North Carolina: A New Home
“Among fifty members brought up in our congregation, or who have lived with us some years, there is probably not one who could maintain himself alone in the forest. They have had no experience, and even those who have the intelligence do not know how.”
-Bishop Spangenberg’s survey diary, 1752.
Despite concerns that the congregation was ill-equipped to handle the harsh life of the frontier, the Moravians decided to accept an offer from Lord Granville to purchase land in North Carolina. There, they could resettle refugees who were escaping persecution in Europe while also generating money for the Moravian Church
The Moravian expedition bound for North Carolina left Bethlehem, Pennsylvania in the early morning of October 8, 1753. Fifteen Brethren set out on the long journey to Wachovia. Four of them were to learn the route down the Great Wagon Road and return to lead the way for future settlers. The eleven others had unique skills that made them ideal candidates to lay the groundwork of the new settlement.
The Chosen Eleven Settlers
Bernard Grube (37) – minister
Jacob Loesch (31) – town manager
Hans Kalberlan (31) – physician and surgeon
Friedrich Pfeil (28) – shoemaker and nurse
Erich Ingelbretsen (31) – millwright and carpenter
Henrich Feldhausen (38) – shoemaker, carpenter, millwright, cooper, turner, and farmer
Jacob Lung (40) – gardener and washer
Hans Petersen (28) – tailor and woodcutter
Johannes Beroth (28) – farmer
Christopher Merkly (39) – baker and farmer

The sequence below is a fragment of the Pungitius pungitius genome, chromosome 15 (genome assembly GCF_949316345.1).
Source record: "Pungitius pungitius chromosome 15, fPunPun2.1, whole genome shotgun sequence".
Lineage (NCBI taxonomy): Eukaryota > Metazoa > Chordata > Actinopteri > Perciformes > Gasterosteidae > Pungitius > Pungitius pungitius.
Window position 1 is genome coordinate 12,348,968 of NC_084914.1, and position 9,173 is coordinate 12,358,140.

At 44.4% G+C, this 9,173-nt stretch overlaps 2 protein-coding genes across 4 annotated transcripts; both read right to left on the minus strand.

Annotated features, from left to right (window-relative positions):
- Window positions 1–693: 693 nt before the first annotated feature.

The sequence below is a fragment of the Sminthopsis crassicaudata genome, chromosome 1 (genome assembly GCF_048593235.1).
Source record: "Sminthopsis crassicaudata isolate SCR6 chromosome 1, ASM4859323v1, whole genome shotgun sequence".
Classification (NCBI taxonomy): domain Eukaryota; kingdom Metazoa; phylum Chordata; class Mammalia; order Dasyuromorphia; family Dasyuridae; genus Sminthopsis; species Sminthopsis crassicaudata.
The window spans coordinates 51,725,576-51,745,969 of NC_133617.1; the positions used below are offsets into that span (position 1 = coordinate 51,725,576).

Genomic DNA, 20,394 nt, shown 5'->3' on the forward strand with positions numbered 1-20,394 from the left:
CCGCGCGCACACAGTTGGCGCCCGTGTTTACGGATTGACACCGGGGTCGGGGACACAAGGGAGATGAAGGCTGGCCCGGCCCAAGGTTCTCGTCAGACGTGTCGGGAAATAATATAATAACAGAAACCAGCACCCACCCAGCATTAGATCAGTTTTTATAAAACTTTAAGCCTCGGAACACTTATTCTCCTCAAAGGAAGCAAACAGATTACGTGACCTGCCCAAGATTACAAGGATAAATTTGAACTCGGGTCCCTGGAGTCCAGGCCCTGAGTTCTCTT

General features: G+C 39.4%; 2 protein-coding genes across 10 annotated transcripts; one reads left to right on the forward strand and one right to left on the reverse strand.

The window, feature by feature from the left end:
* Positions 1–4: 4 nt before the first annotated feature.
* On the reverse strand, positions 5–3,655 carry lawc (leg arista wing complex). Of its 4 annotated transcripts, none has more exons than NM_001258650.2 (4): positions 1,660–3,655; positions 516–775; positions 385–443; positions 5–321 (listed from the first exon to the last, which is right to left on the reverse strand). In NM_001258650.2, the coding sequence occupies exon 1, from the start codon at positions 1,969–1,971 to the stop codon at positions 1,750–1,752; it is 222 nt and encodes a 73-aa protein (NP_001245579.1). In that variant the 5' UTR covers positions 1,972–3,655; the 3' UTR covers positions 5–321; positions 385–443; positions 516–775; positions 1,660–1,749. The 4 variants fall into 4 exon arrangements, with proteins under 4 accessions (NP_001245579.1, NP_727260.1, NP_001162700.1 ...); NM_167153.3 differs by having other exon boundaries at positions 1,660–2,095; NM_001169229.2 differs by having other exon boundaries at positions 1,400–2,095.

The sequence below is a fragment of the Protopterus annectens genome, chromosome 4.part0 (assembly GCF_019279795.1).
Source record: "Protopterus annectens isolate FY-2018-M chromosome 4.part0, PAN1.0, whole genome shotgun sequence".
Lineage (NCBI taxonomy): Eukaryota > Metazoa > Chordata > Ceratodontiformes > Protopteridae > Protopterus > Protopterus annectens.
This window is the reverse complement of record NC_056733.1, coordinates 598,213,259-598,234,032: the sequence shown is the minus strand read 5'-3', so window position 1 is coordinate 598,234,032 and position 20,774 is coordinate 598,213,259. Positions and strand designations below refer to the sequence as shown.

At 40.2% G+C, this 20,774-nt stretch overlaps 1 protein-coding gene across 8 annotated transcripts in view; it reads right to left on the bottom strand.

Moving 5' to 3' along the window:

Hermannus Loesch – (27) – miller and surveyor
Over the next 40 days, they walked approximately 520 miles with six horses and a wagon full of supplies. Although some of their journey was pleasant, there were treacherous moments when they came across “bad roads,” sections of the trail that became impassable following heavy rains. Because few bridges were constructed at the time, they crossed flooded rivers and streams at their shallowest point, provisions held above their heads as they crossed the rushing water.
Despite the difficult journey, the party arrived at the northern border of Wachovia at 12:30 P.M. on November 17, 1753, a frigid day, threatening snow. They followed a road to the boundary of their tract, then cut new road the remaining two and a half miles to a cabin built and abandoned the previous year by a hunter named Hans Wagner.
Little sleep was had that first, freezing night. The next day was spent resting and hunting game. On November 19th, the true work began as the Brethren started clearing land, planting corn, and building a bake oven; laying the foundation for what would become the Bethabara settlement.